Thereafter, the British arrived in ever increasing numbers… soldiers, explorers, cartographers, geologists, plant hunters and the first Himalayan tourists for, by 1856 as Ruskin put it, ‘mountain gloom gave way to mountain glory’. The mountains after Wordsworth, Coleridge and Keats were now appreciated aesthetically if not romantically.

Then came mountaineers seeking new routes to climb since the alps had been worked out. Why? Because new routes are where it is at. Why? Because there is more uncertainty as to the outcome when setting off where no one has been before. There are still more peaks over 6000m unclimbed than climbed. There is much to do everywhere for serious mountaineers except on Everest, that is now climbed out with all the obvious and less obvious lines taken.

Then came the collectors adding one 8,000 metre summit after another to their tally and usually climbing them by routes pioneered back in the 1950’s. During the last twenty years the Himalaya, and especially Everest, has been increasingly regarded as an exercise bar or more like a racetrack. More about mountaineering later.

The main problem is that of mass tourism destroying the very thing everyone signs up to experience! No one goes to the popular area of the Himalaya these days to find solitude. They are no longer a place for peace, serenity and spiritual renewal due to the constant distraction of fellow trekkers. It’s now hard to make your trek a walking meditation at the height of the season.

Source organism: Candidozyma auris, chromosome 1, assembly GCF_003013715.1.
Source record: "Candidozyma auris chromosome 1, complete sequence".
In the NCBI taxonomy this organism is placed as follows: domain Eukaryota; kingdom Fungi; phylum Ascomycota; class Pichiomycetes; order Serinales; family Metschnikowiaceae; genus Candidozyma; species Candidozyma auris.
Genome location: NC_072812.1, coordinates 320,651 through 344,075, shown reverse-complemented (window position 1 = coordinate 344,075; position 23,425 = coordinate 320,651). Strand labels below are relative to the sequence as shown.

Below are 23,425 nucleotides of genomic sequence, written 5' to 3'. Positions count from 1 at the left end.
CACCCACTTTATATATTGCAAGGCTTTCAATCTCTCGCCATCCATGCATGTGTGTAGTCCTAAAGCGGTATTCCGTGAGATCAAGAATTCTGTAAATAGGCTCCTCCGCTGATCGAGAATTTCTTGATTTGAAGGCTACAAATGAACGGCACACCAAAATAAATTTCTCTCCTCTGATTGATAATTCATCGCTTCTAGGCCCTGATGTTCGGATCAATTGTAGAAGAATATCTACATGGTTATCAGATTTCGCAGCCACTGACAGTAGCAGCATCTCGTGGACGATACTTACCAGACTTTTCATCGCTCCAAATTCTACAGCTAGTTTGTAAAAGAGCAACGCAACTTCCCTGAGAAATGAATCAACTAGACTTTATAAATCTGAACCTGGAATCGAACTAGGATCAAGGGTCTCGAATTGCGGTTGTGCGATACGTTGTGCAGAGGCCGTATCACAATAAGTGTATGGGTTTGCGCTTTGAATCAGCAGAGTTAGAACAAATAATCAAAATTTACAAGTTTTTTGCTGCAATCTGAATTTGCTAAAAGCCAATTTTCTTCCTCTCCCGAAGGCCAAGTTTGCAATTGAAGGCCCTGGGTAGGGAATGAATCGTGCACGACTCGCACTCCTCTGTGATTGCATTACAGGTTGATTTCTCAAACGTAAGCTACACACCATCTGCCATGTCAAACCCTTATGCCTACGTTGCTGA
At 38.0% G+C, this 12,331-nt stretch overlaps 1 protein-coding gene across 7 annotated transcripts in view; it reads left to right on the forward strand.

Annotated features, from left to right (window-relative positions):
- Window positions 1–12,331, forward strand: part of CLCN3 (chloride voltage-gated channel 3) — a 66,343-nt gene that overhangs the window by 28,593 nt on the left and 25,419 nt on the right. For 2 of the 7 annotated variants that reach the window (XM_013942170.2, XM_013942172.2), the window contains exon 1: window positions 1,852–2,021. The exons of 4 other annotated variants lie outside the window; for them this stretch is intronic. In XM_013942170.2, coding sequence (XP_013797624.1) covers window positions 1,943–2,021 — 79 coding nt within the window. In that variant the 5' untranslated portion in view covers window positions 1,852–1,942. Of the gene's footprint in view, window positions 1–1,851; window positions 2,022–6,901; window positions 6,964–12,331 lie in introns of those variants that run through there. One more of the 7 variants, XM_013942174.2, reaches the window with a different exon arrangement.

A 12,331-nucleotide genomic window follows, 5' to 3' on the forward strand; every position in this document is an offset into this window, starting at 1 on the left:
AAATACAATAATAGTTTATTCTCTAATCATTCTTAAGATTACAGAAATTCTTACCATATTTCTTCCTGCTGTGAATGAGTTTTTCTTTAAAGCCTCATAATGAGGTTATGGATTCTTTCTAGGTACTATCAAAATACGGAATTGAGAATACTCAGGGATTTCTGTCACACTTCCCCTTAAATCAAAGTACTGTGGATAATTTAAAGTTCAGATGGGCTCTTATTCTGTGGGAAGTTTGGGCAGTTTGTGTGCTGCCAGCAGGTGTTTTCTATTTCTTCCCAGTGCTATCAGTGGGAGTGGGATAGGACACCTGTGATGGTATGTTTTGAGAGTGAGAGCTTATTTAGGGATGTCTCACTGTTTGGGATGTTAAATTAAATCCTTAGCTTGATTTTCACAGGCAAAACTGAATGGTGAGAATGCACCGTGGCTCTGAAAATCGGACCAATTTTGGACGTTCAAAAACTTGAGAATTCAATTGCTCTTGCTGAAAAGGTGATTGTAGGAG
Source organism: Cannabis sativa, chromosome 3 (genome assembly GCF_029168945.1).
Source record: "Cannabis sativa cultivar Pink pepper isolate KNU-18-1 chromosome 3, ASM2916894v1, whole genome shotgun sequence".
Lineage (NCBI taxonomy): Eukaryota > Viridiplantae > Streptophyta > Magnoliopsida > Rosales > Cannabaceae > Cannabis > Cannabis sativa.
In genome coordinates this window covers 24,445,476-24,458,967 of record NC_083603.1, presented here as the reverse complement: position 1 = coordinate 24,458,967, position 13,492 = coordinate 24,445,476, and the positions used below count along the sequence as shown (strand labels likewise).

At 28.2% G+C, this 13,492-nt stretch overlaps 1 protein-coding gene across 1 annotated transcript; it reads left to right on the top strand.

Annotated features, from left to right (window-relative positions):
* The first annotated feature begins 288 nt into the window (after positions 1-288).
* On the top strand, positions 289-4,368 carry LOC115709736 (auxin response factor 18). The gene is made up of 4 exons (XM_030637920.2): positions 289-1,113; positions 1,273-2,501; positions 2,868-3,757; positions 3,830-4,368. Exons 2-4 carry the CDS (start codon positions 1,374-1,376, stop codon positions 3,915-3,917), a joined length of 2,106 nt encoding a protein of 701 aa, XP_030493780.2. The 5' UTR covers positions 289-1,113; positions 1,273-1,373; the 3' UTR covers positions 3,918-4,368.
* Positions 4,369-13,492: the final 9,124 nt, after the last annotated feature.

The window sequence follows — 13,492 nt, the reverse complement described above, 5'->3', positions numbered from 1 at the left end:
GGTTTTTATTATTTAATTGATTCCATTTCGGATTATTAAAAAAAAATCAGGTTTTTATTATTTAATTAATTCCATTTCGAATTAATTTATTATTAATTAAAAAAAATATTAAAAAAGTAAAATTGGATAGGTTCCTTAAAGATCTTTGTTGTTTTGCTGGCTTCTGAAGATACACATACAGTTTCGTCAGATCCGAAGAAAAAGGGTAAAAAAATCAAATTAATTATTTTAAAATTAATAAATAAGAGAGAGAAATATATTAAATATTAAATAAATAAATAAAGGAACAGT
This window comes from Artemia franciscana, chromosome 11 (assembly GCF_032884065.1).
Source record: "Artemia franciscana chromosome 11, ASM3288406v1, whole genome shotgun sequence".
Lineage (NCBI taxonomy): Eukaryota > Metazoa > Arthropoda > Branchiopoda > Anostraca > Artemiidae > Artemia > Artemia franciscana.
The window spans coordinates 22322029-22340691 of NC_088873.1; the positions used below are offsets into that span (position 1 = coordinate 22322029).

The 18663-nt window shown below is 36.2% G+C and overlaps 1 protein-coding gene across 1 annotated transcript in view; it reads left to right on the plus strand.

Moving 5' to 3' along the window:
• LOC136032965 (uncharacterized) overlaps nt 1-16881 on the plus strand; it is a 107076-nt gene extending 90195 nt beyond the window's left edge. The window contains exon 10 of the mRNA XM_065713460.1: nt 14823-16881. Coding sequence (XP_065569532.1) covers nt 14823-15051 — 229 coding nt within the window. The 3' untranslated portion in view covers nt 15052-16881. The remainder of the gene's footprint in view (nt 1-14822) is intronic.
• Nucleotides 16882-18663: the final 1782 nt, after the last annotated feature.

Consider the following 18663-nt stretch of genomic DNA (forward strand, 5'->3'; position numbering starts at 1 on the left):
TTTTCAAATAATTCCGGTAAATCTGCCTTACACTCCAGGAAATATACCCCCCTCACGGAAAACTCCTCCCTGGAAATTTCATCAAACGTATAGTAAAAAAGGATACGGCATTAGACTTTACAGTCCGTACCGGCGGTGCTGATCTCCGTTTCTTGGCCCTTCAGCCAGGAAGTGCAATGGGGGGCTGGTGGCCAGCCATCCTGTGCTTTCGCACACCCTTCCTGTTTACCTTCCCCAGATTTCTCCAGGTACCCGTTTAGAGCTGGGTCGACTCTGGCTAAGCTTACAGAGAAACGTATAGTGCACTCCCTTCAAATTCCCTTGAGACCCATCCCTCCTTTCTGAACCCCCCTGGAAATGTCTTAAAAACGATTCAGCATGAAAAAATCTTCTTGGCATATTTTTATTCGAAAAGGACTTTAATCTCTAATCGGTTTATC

My personal experience recently in the Everest region is that there are so many trekkers they are backing up along the trails. Its hard to take a photograph now without other trekkers getting into the shot or waiting patiently behind.  

A disappointed friend of mine visiting in April found the once friendly tea houses and lodges to be like fast food joints, where the owners seem to want to get the visitors in and out as fast as possible.

How to reverse this situation and return the most beautiful and dramatic mountain landscape on the planet to a place where the mountain people are not overwhelmed by the sheer number of visitors, and the visitors are not so disappointed.


Is it wise to work out the carrying capacity of the Everest and other popular trails by gathering together a consortium of wise men and women from many disciplines with expertise in environmental impact, tourism, and with knowledge of local people? And then apply quotas. If so, how can this be achieved without causing offence to the visitor and not reduce the income to the local people?


There have been many insurance frauds committed over the last ten years or more, centring on the demand for helicopters to evacuate trekkers for fraudulent reasons. Helicopter companies, agents and hospitals have grown rich at the expense of the insurance companies and ultimately, the trekker.

Some French insurance companies have already started to refuse to insure their nationals from travel in Nepal. Other countries are planning to follow. We all remember how quiet Nepal was during the Maoist insurgency, when the foreign office in many countries recommended non-travel to Nepal. No insurance = no trekkers = no problem! Continuing on this path will solve all problems of overcrowding and associated environmental issues!

Everest and other 8000m summits